about us | careers | terms & conditions | intranet | extranet | sitemap | contact us
   
Skip Navigation Links
Home
Skip Navigation Links
Knowledge Hub
Skip Navigation Links
Research
Skip Navigation Links
Resources & Tools
Skip Navigation Links
Learning
Skip Navigation Links
Events
Skip Navigation Links
Symposium
Skip Navigation Links
News & Media
Skip Navigation Links
FET Water
Skip Navigation Links
SCM
Login | Register
Go Search
     
An appraisal of diverse factors influencing long-term success of groundwater schemes for domestic water supplies, focusing on priority areas in South Africa
Expanded Title:Groundwater is important today in many sectors, ranging from agriculture to domestic water supplies. It will make proportionately greater contributions to South Africa’s water supplies in future as surface water reaches the limits of its availability. Considering its potential, groundwater in South Africa is underutilised and often neglected – it offers a substantial source of unallocated water in the country today, albeit one that is distributed over a large area. Groundwater is a “proximal resource” - although yields from individual boreholes in South Africa are often modest, groundwater is distributed much more evenly across the country compared with surface water, making it often suitable for small-scale water supplies in rural areas and for smaller municipalities. The total volume of available, renewable groundwater in South Africa is estimated to be about 7 500 million cubic metres per year, even in a dry year, and we currently use less than half of this. In contrast, the assured yield of our surface water resources is about 12 000 million cubic metres per year – but most of this is already allocated. As South Africans we often underestimate groundwater – in fact, about two-thirds of South Africans rely on groundwater for their domestic needs. The big metros of Tshwane and Johannesburg use groundwater for part of their water requirements and the city of Mahikeng is 100% reliant on groundwater, sourced from dolomite aquifers to the east. Other cities such as Port Elizabeth and Cape Town are currently investigating the potential of groundwater. Atlantis, Beaufort West, De Aar, Jamestown, Victoria West and several other towns rely mainly on groundwater. Although most large-volume water users now rely on surface water, the majority of small water supplies, which are critical to livelihoods, health and dignity, depend on groundwater. Groundwater’s huge potential in South Africa, particularly for poor and rural communities, is still being unlocked. The resource also has important functions in improving food security, maintaining ecosystems, and insuring us against drought and climate change. Improved scientific understanding and management is necessary to further unlock groundwater’s benefits. This study has examined the reliability or sustainability of groundwater-based domestic water supplies, and concluded that the issue of Operation and Maintenance (O&M) is the single biggest factor in ensuring long-term success. Normally the responsibility of the municipal Water Services Provider, or its appointed Professional Services Provider, O&M is often underfunded or overlooked altogether. Better O&M not only ensures much higher levels of reliability and continuity of water supply, it has been proven to actually save money in the long-term.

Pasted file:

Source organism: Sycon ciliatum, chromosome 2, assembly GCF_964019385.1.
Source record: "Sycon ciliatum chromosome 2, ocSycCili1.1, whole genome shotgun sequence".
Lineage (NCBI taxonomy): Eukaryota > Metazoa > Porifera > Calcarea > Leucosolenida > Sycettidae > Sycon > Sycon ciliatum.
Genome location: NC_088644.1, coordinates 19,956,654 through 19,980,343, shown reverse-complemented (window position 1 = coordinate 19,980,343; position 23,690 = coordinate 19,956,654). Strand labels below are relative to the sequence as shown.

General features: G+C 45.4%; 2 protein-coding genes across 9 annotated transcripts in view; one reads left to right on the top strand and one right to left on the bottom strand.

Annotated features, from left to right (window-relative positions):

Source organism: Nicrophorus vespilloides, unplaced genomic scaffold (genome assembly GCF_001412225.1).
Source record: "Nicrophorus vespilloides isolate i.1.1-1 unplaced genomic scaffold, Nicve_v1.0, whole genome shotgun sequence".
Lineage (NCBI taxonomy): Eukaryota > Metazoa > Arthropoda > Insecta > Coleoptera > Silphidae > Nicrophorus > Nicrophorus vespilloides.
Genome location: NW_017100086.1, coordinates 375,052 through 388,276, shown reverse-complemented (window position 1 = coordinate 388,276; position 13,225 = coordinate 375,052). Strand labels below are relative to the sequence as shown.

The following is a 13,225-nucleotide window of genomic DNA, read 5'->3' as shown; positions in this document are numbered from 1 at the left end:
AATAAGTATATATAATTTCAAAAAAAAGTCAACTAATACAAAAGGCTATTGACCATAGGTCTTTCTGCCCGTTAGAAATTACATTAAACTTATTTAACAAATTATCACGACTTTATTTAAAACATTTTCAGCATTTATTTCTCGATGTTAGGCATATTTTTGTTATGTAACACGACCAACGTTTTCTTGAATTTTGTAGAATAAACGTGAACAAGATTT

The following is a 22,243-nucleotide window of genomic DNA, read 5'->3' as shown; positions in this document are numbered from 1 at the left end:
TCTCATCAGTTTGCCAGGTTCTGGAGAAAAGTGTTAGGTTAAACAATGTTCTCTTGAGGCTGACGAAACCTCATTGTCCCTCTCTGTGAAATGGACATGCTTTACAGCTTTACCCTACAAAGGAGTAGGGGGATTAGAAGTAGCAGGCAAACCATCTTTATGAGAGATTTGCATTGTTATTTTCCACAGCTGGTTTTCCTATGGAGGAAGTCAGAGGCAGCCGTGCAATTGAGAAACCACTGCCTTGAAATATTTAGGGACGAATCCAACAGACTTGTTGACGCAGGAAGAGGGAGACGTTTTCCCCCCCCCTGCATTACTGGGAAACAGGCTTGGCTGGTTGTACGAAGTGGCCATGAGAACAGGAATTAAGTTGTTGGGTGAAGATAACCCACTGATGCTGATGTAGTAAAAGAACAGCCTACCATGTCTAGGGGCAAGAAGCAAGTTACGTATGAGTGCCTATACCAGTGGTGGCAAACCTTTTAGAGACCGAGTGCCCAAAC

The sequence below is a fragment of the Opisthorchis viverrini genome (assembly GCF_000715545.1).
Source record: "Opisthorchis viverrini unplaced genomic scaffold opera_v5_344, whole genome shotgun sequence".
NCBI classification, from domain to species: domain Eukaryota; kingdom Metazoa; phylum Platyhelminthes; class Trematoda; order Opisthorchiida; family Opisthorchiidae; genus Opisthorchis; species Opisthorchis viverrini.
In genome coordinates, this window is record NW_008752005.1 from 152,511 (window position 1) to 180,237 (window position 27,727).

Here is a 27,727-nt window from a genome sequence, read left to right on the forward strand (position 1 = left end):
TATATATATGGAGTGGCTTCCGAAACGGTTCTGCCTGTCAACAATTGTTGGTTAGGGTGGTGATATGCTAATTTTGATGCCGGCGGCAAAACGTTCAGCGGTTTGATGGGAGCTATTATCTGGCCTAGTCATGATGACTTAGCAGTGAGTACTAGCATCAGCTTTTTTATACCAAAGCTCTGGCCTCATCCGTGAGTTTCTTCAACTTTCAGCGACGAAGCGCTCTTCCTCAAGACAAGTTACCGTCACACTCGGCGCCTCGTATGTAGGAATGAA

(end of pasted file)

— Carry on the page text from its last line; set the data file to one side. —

Date Published:01/09/2014
Document Type:Research Report
Document Subjects:Water Resource Management/IWRM - Water Governance, Drinking water - Water supply
Document Keywords:Ground Water
Document Format:Report
Document File Type:pdf
Research Report Type:Standard
WRC Report No:2158/1/14
ISBN No:97-8-14312-0584-4
Authors:Cobbing J; Eales K; Gibson J; Lenkoe K; Rossouw T
Project No:K5/2158
Originator:WRC
Document Size:9 307 KB
Copyright 2015 - Water Research Commission Designed By: Ceenex